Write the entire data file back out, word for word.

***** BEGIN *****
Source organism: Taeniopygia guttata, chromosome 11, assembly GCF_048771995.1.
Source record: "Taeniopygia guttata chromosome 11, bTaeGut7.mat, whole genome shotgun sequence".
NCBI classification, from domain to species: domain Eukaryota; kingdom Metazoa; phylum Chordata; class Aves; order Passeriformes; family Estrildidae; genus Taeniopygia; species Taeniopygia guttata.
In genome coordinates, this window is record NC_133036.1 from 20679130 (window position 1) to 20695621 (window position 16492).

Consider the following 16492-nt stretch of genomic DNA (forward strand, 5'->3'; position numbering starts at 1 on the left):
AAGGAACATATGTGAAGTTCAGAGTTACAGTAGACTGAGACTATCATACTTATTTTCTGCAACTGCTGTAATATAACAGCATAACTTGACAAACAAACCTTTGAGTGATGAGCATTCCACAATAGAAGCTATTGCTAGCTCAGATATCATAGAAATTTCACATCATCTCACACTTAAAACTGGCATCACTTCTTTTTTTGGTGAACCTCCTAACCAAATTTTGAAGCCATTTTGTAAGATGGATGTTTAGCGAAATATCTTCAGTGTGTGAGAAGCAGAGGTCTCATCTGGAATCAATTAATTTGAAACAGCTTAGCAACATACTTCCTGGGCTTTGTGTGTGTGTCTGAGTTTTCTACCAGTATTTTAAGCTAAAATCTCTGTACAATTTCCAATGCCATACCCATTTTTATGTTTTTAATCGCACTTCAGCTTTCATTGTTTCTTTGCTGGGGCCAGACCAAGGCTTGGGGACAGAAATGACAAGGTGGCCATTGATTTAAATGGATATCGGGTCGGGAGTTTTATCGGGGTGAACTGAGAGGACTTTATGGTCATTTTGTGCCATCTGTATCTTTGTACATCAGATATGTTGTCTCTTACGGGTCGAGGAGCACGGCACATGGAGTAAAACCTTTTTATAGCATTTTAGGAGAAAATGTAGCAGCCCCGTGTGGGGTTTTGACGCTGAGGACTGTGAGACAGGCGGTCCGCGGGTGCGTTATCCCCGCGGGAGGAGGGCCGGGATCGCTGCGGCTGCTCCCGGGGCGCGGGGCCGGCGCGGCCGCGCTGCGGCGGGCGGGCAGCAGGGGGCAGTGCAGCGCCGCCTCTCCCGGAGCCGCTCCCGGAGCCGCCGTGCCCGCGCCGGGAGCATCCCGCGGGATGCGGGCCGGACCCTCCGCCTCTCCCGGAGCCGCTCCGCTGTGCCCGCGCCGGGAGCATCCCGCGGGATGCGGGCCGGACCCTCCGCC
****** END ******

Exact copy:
Source organism: Taeniopygia guttata, chromosome 11, assembly GCF_048771995.1.
Source record: "Taeniopygia guttata chromosome 11, bTaeGut7.mat, whole genome shotgun sequence".
NCBI classification, from domain to species: domain Eukaryota; kingdom Metazoa; phylum Chordata; class Aves; order Passeriformes; family Estrildidae; genus Taeniopygia; species Taeniopygia guttata.
In genome coordinates, this window is record NC_133036.1 from 20679130 (window position 1) to 20695621 (window position 16492).

Consider the following 16492-nt stretch of genomic DNA (forward strand, 5'->3'; position numbering starts at 1 on the left):
AAGGAACATATGTGAAGTTCAGAGTTACAGTAGACTGAGACTATCATACTTATTTTCTGCAACTGCTGTAATATAACAGCATAACTTGACAAACAAACCTTTGAGTGATGAGCATTCCACAATAGAAGCTATTGCTAGCTCAGATATCATAGAAATTTCACATCATCTCACACTTAAAACTGGCATCACTTCTTTTTTTGGTGAACCTCCTAACCAAATTTTGAAGCCATTTTGTAAGATGGATGTTTAGCGAAATATCTTCAGTGTGTGAGAAGCAGAGGTCTCATCTGGAATCAATTAATTTGAAACAGCTTAGCAACATACTTCCTGGGCTTTGTGTGTGTGTCTGAGTTTTCTACCAGTATTTTAAGCTAAAATCTCTGTACAATTTCCAATGCCATACCCATTTTTATGTTTTTAATCGCACTTCAGCTTTCATTGTTTCTTTGCTGGGGCCAGACCAAGGCTTGGGGACAGAAATGACAAGGTGGCCATTGATTTAAATGGATATCGGGTCGGGAGTTTTATCGGGGTGAACTGAGAGGACTTTATGGTCATTTTGTGCCATCTGTATCTTTGTACATCAGATATGTTGTCTCTTACGGGTCGAGGAGCACGGCACATGGAGTAAAACCTTTTTATAGCATTTTAGGAGAAAATGTAGCAGCCCCGTGTGGGGTTTTGACGCTGAGGACTGTGAGACAGGCGGTCCGCGGGTGCGTTATCCCCGCGGGAGGAGGGCCGGGATCGCTGCGGCTGCTCCCGGGGCGCGGGGCCGGCGCGGCCGCGCTGCGGCGGGCGGGCAGCAGGGGGCAGTGCAGCGCCGCCTCTCCCGGAGCCGCTCCCGGAGCCGCCGTGCCCGCGCCGGGAGCATCCCGCGGGATGCGGGCCGGACCCTCCGCCTCTCCCGGAGCCGCTCCGCTGTGCCCGCGCCGGGAGCATCCCGCGGGATGCGGGCCGGACCCTCCGCC